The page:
Office security. It’s for you and your small business clients. Sometimes small business clients who have relatively low-tech operations don’t think they need to think much about office security. That’s just not true. Almost every small business has some level of liability exposure for theft of client information or their own information (banking, credit cards, account passwords, etc.)—even businesses that don’t consider themselves “web based” or “high tech” may have client or company proprietary information they want to keep secure and private. Often business owners focus on cyber security (and with good reason). But a good, comprehensive security plan creates a safety triangle around important information and the property that holds it. The three sides of this triangle are cyber security, physical security, and (at the base of it all) operations security. Keep reading to secure your future!
The rules for noncash charitable contributions defy easy summary. On the other hand, they are not rocket surgery. Moving on from the humor, if you want to sum them up in a sentence you can use Reilly’s Seventh Law of Tax Planning: Read the instructions. Specifically, you want to read the instructions to Form 8283 Noncash Charitable Contributions.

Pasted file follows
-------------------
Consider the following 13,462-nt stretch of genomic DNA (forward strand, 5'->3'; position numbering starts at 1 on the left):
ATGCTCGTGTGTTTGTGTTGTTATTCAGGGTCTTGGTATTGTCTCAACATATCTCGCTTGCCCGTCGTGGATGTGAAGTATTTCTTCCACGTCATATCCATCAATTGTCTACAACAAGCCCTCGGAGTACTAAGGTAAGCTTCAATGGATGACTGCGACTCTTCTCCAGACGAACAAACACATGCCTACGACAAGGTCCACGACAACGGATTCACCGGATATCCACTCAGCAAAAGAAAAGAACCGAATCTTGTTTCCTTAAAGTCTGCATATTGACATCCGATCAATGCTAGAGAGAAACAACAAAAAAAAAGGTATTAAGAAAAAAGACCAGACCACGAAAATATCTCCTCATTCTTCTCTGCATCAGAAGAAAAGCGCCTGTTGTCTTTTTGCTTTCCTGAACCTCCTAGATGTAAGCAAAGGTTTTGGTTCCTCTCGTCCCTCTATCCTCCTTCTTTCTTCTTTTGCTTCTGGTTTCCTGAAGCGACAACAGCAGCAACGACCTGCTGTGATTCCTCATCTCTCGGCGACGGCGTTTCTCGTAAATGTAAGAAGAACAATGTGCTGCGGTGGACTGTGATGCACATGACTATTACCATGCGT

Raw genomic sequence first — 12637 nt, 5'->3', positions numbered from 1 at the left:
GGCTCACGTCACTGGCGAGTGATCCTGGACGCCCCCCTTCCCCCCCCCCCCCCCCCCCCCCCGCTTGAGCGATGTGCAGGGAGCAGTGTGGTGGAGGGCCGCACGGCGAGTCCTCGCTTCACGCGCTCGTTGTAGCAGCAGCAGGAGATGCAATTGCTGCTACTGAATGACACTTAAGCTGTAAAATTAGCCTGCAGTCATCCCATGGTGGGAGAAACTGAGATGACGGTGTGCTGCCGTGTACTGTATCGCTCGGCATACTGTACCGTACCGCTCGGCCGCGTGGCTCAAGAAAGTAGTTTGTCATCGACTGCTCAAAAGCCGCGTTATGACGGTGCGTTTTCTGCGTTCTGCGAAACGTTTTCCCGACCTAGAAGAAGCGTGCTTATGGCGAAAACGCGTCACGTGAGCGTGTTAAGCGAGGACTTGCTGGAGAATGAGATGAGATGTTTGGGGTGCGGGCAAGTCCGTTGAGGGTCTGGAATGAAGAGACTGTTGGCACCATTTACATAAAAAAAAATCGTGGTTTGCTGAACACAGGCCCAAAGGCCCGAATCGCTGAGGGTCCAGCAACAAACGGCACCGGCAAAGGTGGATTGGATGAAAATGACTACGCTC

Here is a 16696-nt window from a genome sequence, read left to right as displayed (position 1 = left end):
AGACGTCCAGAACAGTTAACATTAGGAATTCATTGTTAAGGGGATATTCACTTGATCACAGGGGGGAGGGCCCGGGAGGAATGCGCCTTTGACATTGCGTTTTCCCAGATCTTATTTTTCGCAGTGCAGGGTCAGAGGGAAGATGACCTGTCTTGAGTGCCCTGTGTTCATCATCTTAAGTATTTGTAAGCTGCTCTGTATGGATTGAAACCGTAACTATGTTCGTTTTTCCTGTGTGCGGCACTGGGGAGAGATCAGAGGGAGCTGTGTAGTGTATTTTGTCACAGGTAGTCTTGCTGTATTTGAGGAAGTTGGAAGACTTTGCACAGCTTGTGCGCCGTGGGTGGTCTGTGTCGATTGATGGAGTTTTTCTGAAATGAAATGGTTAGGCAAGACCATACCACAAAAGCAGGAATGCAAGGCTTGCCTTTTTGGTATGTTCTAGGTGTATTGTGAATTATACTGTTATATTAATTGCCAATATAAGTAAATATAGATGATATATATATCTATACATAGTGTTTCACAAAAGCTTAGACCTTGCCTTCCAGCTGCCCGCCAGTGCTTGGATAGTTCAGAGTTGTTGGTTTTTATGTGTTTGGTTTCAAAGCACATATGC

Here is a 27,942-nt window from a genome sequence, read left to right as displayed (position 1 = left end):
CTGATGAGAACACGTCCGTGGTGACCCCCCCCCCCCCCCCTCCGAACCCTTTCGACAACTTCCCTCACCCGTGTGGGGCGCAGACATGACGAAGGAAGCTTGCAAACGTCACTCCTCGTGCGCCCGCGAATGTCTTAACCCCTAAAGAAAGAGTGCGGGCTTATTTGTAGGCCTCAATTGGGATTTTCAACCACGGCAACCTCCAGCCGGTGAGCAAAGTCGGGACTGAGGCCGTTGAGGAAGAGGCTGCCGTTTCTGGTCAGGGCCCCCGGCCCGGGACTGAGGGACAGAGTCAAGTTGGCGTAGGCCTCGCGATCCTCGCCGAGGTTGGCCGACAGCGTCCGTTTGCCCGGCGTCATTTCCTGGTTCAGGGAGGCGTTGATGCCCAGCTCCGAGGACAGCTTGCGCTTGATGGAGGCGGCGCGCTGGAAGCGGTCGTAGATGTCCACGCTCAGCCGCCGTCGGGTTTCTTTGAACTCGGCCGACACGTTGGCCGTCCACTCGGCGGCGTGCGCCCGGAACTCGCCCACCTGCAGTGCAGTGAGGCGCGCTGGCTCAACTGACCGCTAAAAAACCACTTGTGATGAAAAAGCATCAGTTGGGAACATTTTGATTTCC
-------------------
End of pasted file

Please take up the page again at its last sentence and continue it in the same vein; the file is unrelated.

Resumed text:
There is, of course, more to it than that, but you will find a remarkable number of disallowed deductions from not following those instructions. To be fair, sometimes there are other shenanigans going on and the instruction failures are the easiest way for the IRS to attack. Nonetheless, there is nothing to say that the IRS will not use the precedents set in those cases on your client even though they are not trying to get away with anything.
To get a simplified list of what to know and implement, continue reading.